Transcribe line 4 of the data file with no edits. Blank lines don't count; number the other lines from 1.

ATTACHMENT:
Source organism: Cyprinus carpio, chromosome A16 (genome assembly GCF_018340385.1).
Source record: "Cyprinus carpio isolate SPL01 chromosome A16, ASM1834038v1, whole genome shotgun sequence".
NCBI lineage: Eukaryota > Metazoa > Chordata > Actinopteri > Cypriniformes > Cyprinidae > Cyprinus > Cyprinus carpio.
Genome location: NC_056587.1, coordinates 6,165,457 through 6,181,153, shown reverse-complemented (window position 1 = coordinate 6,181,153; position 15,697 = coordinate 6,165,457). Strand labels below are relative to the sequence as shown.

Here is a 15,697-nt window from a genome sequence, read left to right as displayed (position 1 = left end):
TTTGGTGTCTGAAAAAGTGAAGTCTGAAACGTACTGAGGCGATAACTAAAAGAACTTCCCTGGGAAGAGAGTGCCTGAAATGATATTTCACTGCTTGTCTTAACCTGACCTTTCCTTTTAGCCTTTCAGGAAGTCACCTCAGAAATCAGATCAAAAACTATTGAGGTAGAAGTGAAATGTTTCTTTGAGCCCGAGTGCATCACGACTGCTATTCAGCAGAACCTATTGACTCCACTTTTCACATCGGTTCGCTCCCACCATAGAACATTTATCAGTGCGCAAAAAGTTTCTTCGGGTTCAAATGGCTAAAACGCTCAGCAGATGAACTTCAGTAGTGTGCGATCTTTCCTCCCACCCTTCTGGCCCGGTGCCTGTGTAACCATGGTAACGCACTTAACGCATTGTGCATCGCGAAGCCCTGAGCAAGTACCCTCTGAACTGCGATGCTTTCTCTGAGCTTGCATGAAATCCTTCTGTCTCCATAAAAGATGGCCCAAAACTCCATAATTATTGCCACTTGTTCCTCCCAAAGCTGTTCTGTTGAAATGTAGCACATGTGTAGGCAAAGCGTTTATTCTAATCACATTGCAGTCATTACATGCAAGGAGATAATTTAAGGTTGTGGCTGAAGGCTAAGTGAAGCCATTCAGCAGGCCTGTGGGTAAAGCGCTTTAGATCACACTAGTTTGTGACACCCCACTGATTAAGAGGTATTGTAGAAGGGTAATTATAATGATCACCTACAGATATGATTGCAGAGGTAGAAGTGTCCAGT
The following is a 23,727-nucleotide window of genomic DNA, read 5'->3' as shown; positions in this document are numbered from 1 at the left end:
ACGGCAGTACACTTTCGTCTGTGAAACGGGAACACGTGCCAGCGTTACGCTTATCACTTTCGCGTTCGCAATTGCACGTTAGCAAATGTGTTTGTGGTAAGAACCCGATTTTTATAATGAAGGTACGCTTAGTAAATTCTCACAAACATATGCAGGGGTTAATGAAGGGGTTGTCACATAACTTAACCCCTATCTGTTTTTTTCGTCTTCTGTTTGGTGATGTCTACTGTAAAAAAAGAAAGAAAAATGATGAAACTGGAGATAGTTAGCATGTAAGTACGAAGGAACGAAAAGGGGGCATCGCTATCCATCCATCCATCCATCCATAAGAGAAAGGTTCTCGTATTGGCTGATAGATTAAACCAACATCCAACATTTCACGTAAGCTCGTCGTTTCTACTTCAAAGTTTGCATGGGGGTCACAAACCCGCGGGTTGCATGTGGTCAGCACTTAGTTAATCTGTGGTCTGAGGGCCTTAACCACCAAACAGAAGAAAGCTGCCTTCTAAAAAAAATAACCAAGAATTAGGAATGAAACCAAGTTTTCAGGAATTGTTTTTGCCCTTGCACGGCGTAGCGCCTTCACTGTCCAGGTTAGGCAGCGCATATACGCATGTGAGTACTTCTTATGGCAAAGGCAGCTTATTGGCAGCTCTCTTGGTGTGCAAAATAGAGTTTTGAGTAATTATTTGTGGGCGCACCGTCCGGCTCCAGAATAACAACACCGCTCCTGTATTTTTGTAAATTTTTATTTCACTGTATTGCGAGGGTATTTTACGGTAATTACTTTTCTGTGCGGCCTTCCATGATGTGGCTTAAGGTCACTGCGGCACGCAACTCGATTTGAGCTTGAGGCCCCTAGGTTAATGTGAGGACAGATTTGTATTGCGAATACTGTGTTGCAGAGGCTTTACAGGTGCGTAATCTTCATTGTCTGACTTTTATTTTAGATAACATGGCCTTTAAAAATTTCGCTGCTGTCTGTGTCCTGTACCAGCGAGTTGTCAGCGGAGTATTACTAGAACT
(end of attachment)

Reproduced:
Genome location: NC_056587.1, coordinates 6,165,457 through 6,181,153, shown reverse-complemented (window position 1 = coordinate 6,181,153; position 15,697 = coordinate 6,165,457). Strand labels below are relative to the sequence as shown.